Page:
06/16/2015 | | Travel Writer | Travel

Misty and mystical, Santiago de Compostela is the antidote to a Spanish summer. The jewel of Spain’s green, rainy northwest remains cool and fresh while Madrid and Seville broil. Let crowds course down the Ramblas and clog the beaches of the Costa del Sol; Galicia’s shores remain tranquil, and its winding, hilly lanes whisper romance.

06/16/2015 | | Special To The Jewish Week | First Person

Driving around Israel with my husband is always a journey into his life before we met, since Aryeh was born and raised in pre-state Palestine and I’m third-generation American. But this time was different as he pointed out places that were going to take on new meaning as the weekend progressed.

06/16/2015 | | The JW Q&A

Annika Hernroth-Rothstein, 34, is a writer and political activist from Stockholm. Formerly a political adviser for the conservative coalition in Sweden, she now writes regularly about global anti-Semitism for such publications as The Jerusalem Post, Commentary and Mosaic magazine. From her perch in Stockholm, Hernroth-Rothstein has become a vociferous advocate for her local Jewish community — and more widely, for European Jewry  —arguing that local and state governments need to be held accountable for anti-Semitic and anti-Israel legislation. The Jewish Week interviewed Hernroth-Rothstein by email. This is an edited transcript.

06/11/2015 | | Special To The Jewish Week | A Rabbi's World

As the deadline for a proposed deal between the P5+1 countries and Iran on Iran’s nuclear program looms at the end of June, there is ample reason to be concerned. As of this writing, early indications are that the deal, whose final details are yet to be announced, will fall short of what is needed to make it credible, and sensible.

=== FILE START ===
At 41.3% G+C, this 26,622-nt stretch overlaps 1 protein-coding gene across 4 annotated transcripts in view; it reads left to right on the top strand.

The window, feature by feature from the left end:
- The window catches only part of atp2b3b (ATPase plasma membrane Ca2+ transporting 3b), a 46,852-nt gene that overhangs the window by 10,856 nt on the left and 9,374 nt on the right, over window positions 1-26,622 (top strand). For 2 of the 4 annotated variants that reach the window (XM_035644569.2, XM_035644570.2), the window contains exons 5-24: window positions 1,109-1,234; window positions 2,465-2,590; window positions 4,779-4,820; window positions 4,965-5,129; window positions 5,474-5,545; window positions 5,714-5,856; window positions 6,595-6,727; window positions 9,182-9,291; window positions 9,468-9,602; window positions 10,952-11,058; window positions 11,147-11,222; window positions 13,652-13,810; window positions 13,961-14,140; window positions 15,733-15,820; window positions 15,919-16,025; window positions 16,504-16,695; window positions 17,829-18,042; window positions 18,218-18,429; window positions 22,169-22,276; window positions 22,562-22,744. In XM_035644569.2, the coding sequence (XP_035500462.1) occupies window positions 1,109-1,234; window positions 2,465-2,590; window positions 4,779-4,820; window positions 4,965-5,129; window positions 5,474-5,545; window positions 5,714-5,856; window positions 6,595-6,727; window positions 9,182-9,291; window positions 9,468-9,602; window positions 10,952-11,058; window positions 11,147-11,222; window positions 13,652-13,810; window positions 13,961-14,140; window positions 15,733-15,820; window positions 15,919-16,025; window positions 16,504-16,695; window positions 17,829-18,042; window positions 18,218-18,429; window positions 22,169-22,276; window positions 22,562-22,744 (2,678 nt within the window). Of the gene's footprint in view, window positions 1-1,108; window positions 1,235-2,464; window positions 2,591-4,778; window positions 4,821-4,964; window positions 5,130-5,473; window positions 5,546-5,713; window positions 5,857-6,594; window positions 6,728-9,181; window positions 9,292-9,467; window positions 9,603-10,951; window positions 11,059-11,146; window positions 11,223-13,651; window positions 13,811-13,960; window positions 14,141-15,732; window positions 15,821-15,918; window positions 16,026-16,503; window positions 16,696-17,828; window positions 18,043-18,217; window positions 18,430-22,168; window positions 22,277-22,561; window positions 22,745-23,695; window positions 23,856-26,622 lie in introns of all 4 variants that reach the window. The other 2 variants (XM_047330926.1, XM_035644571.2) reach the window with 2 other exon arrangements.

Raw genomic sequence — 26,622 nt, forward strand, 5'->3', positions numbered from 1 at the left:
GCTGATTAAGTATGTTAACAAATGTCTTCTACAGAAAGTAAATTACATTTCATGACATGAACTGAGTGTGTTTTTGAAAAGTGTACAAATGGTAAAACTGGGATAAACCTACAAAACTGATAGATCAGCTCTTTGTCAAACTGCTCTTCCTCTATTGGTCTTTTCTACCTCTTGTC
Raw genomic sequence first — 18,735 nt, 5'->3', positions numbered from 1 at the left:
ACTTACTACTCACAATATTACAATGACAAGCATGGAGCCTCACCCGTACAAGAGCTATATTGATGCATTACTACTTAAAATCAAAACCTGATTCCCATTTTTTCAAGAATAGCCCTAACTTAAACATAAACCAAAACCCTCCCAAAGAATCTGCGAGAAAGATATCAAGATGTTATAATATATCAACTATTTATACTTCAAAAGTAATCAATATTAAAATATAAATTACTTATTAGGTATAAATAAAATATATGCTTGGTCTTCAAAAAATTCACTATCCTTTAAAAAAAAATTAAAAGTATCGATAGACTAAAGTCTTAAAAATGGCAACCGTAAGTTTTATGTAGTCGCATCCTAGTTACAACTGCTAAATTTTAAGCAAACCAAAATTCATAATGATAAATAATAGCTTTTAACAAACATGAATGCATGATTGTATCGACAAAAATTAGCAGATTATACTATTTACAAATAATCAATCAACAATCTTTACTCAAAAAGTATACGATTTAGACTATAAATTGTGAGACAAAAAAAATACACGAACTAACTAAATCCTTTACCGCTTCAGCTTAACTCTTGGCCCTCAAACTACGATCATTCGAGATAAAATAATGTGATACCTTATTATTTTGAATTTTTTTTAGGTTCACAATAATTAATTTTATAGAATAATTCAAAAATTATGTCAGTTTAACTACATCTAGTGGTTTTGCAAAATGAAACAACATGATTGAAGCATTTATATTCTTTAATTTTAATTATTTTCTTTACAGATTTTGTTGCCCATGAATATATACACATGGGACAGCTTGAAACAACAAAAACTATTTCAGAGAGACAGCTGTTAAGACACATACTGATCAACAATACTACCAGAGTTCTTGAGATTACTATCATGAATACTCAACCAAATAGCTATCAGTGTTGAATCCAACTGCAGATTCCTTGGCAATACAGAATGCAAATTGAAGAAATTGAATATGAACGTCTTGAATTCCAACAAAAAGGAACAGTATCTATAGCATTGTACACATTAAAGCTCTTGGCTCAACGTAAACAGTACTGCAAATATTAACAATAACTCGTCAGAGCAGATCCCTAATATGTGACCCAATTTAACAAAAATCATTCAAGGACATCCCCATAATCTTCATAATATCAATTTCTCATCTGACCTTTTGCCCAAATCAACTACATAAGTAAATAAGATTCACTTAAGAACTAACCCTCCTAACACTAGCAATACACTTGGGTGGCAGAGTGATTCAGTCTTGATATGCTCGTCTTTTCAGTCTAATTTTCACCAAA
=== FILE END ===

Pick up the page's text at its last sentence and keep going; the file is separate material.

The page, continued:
06/09/2015 | | Lens

For the past couple of decades, appetizing fans in the know have made a weekly pilgrimage to a Greenpoint, Brooklyn factory. There, a 60-year-old fish-smoking plant offers retail shoppers a wealth of delicacies — from fatty sable tail to peppery pastrami lox and much, much more — all at bargain-basement prices.

06/09/2015 | | Special To The Jewish Week | First Person

During my first week as a rabbi 45 years ago, even before I had a chance to shelve my books in my office, I was visited by a middle-aged husband-and-wife whose tears and tone suggested death and bereavement. Indeed, they were mourning, but not the physical passing of a loved one. Their grief was for their son — I’ll call him Sam — who was educated in our synagogue’s religious school and who celebrated his bar mitzvah on its pulpit. He had lately committed both his spiritual and material assets to an Eastern sect and its guru. Would I talk with Sam and persuade him that Judaism could nurture him more than his newly found faith?